A Necessary Rethink
A few months ago, one of my students tried to kill himself. He took a handful of pills and got into bed. Luckily, he mentioned what he had done to someone else, and a little while later, the campus police showed up at his dorm door. They took him by force to the hospital, and then — a day later, again by force — from the hospital to a lockdown facility on the edge of Los Angeles. And so, late one Friday night, I found myself handing over my keys, cell phone and identification to a stern guard inside a blandly colored facility that serves as a kind of comfortable recovery jail, mainly to addicts who overdose but also for suicidal students from local universities. Sitting there, watching people shuffle back and forth or make telephone calls on the public payphone, I wondered what I would say to the student’s parents. I felt a deep sense of despair. How did a university sophomore who came into my school to tell stories with a camera end up here? A few days later I would learn that no fewer than 2,000 students daily wander across my campus with active thoughts of suicide.
Why? I think part of it is due to the radical mismatch between an old-fashioned notion of college held by higher educational institutions and the actual lives of students in 2018. Not only have students worked relentlessly during high school to assemble all the required extracurricular activities that will make them viable college applicants, but once they are on a college campus, the dogged pace and demands to achieve, in addition to family pressure related to often exorbitant tuition, creates a sense of untenable anxiety. With a long list of loans that must be repaid, many students can already see a kind of indentured servitude stretching out in front of them for another decade or two. As a result, every decision in the present may start to feel connected to money and a job that students pray will materialize in the near future. As a result, many students are living in some kind of horrible virtual future, and every single thing now — a bad grade, a missed class — gets unreasonably amplified and dramatized. Add to this the image of overwhelmed faculty and staff who, in the university’s corporate culture that demands that everyone do more with less, are harried and anxious themselves. (The book we are passing around my department this month is The Slow Professor: Challenging the Culture of Speed in the Academy by Maggie Berg and Barbara K. Seeber, which advocates resisting the acceleration of work in higher education.)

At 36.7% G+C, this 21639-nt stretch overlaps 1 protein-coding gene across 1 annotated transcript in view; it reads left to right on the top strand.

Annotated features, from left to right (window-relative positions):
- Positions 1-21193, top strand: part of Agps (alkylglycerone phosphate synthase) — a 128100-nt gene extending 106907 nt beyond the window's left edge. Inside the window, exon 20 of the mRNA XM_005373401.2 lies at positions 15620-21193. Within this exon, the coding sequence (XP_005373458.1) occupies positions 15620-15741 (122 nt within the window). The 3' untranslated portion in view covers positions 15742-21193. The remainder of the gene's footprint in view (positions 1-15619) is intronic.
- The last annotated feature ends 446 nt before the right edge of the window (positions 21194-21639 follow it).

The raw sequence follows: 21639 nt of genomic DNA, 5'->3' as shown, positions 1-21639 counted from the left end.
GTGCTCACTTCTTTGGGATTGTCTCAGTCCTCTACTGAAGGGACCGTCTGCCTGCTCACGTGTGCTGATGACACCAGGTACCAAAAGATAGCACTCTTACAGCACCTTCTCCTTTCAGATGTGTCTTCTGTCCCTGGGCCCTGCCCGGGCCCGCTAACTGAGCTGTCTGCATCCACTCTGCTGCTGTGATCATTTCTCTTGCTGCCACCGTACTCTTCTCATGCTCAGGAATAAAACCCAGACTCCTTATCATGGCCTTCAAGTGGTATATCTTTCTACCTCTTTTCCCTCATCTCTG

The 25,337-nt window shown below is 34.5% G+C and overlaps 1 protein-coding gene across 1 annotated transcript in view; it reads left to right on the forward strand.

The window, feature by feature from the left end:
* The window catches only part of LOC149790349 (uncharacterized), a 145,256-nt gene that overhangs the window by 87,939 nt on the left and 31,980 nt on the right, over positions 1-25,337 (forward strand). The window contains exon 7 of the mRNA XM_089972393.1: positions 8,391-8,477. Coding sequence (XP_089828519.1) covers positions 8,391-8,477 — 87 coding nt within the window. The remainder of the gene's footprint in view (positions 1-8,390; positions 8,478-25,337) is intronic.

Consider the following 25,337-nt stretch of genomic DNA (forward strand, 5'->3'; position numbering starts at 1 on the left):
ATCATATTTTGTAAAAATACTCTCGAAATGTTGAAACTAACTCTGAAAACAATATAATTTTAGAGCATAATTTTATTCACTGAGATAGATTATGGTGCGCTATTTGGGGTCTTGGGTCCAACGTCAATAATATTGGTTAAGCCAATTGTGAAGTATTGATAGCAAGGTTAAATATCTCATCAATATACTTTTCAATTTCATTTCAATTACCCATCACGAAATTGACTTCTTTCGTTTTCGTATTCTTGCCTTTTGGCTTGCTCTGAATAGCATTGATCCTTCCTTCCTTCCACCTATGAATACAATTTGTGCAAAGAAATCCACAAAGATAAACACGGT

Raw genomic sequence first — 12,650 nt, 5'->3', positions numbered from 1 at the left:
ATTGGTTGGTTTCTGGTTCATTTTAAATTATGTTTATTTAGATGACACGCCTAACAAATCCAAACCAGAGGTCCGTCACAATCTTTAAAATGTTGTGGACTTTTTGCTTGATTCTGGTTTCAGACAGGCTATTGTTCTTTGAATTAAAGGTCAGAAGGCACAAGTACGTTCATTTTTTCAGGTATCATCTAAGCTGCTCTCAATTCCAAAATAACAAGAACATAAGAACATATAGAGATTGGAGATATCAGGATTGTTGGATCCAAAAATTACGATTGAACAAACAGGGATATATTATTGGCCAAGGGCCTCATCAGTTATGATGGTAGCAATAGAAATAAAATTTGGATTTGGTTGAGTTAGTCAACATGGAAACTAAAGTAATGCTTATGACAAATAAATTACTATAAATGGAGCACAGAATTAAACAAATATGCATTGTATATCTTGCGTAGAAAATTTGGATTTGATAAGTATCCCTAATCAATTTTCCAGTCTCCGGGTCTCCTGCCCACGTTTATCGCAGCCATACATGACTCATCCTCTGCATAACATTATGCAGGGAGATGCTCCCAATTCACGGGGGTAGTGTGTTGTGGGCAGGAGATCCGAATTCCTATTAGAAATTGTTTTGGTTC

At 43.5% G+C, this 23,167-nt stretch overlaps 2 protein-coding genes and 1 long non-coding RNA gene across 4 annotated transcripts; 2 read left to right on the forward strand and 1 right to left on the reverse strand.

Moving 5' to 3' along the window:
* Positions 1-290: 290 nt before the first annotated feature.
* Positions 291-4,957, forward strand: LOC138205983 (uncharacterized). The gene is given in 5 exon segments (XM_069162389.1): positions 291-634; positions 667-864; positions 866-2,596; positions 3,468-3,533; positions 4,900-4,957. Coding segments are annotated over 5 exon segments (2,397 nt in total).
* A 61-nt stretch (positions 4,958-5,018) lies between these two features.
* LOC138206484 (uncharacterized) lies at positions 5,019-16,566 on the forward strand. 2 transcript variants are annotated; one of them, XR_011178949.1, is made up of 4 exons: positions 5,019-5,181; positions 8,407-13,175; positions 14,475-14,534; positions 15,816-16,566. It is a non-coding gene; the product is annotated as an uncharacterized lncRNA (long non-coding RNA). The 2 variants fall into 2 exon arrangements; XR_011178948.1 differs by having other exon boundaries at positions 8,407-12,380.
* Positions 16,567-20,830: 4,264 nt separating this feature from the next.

In a roundabout way, this has led me to explore alternative models for learning about media-making that may offer some respite from these pressures. How can we imagine other ways to teach visual storytelling or emerging media practices that don’t immediately include these kinds of pressures?
One example is Fabrica, a gorgeous research center located in Treviso, Italy. Attendees can study design, visual communication, photography, interaction design, video, music and journalism in a beautiful 17th-century villa with people from all over the world. There is no formal curriculum, and the overarching goal is to create students who are, in the words of the school founders, deeply interdisciplinary “social catalysts.” Students attend the program for one year, and while there is no formal curriculum, there is also no exorbitant tuition. Graduates attest to a kind of immersive and intense learning experience that is deeply interdisciplinary and emergent.
The Strelka Institute, founded in 2009 and located in Moscow, similarly eschews a traditional college curriculum. Instead, it boasts a five-month multidisciplinary program for young people with varied backgrounds, from urbanism and design to cinema and architecture. The program is project-based and varies each year; this year’s program is titled “The New Normal” and began on January 31; it was designed and is being led by Benjamin Bratton, a professor of visual arts at the University of California, San Diego. The program is also free, and students receive a scholarship to help cover living costs. Writing about the program, Bratton notes that it integrates emerging technologies and speculative philosophy to create a think tank on urbanism. Scrolling through the website, what stands out to me — perhaps a reflection of my own sad response to traditional academic pressures — is the Strelka bar, with a 16-page drink menu that includes no fewer than eight different martinis!